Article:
We mean that literally, not in the sense of the “clean eating” trend. “We really need to be washing all produce before eating it,” says Emily Tills, MS, RDN, CDN. “A lot of our produce is grown with manure mixed into the soil,” which means it’s on your food unless you wash it off, she points out.
6. Foods Someone Guilts You Into Eating
For the record, we don’t mean deciding to eat your grandma’s pie because she made it just for you even though you’re a little fuller than you’d like. We mean caving to the aggressive plate police.
“If this is something that happens often, you’re not a fan of that food, or you’re already feeling full and satisfied, then you might want to politely but forcefully decline,” advises Evans. But she also encourages you to get to the root of why that pesky food pusher has successfully made you feel guilty.
Tills says that saying no when you’re full is important for your health, too. “Every time you override your body’s internal mechanisms that tell you you’re full, you condition yourself to eat more than you need,” she says. A good alternative? Accept the food, but ask for it in a container for later.
7. Foods That Aren’t Properly Cooked or Stored
Food safety is a real concern — improperly cooked or stored food can make you quite sick. Toss any perishable food that you left out on the counter for longer than anticipated. Don’t eat meat that’s been thawed at room temperature (that’s an invitation for food-borne illness). And though you might feel guilty about wasting money, throw out any food that’s been cross-contaminated, such as the lettuce chopped on same cutting board where you prepped raw chicken. All of these are foods you should never eat, for the sake of your health and safety.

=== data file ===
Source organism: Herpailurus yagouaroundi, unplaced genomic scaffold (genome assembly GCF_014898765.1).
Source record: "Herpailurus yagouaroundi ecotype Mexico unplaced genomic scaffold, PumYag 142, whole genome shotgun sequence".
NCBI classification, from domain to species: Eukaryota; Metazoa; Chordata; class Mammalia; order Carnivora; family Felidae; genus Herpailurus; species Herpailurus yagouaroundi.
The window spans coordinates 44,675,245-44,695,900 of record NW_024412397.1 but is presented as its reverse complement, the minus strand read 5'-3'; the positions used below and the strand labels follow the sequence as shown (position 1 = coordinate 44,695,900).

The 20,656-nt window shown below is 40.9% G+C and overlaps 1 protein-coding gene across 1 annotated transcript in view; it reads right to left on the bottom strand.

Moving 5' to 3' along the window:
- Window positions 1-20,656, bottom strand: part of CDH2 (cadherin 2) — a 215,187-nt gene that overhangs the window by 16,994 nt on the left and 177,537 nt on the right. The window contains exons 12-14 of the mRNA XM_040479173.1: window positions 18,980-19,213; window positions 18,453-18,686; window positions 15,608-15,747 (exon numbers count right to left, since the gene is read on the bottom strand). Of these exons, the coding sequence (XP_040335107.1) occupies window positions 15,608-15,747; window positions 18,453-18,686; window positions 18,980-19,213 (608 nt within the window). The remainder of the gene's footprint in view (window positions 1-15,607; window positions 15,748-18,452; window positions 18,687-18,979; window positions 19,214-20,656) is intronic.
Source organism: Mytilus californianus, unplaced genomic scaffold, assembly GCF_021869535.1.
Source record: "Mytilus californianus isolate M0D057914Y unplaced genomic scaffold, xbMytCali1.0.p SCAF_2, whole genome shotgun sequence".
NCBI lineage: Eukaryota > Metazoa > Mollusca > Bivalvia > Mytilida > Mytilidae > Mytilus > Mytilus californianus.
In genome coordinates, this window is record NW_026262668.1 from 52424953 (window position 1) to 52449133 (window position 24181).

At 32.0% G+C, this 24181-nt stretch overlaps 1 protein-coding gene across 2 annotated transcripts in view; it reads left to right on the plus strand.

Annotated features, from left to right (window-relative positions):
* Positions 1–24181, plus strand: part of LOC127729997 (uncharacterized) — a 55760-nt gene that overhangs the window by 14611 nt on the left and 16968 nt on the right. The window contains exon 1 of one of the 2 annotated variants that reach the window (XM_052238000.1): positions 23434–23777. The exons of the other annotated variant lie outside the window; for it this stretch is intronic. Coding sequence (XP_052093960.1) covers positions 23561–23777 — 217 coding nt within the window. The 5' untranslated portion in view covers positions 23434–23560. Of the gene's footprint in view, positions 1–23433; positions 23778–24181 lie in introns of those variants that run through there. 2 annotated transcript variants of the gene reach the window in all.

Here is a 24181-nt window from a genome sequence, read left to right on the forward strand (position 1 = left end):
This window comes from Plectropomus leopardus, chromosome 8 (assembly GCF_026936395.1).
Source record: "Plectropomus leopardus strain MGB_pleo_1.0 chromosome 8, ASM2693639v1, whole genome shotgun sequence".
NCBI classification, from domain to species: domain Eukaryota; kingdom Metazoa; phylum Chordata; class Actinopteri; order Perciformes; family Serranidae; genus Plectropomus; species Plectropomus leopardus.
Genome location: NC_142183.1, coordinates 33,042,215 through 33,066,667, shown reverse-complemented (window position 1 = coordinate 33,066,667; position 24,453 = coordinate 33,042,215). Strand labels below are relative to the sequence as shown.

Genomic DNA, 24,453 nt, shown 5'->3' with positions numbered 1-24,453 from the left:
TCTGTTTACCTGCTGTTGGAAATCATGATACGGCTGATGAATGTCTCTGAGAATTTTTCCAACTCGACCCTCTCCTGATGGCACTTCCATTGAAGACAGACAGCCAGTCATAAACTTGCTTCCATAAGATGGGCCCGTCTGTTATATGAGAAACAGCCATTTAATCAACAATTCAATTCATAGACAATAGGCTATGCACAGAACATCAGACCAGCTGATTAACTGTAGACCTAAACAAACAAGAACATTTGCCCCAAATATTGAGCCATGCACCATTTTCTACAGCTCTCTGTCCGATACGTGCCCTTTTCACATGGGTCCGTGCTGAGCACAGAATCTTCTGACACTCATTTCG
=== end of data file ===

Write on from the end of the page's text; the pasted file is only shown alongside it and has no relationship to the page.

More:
Some Foods You Should Limit
All foods fit in a well-rounded diet — but that doesn’t mean every food supports your health. While it’s not worth stressing about eating these foods from time to time (really, it’s no big deal, aside from trans fats), they shouldn’t be a part of your daily diet.
Soda is basically sugar water, loaded with calories but not much else. There are plenty of reasons to give up soda (yes, even diet soda) or limit it to special occasions.
Candy is similar to soda: high in calories, low in nutrients, and easy to overeat. There’s nothing wrong with the occasional piece of candy, especially if it satisfies “heart hunger.” But watch portions and limit it to holidays or other rare occasions.
Drinking too much alcohol “can put you at risk for health issues down the road like cancer and heart disease,” warns Tills. That doesn’t mean constantly passing on happy hour. Instead, think about mindfully cutting back to “help reduce your overall calorie intake,” says Tills, and support overall health.
4. Processed meats
Some processed meats like bologna and bacon contain nitrites that can form cancer-promoting compounds in your body. A diet high in foods with nitrites may increase your risk of certain cancers (like colorectal cancer) over time. Reach for meats that say “nitrite-free” on the label, and swap deli meat and sausages for less-processed lean protein foods.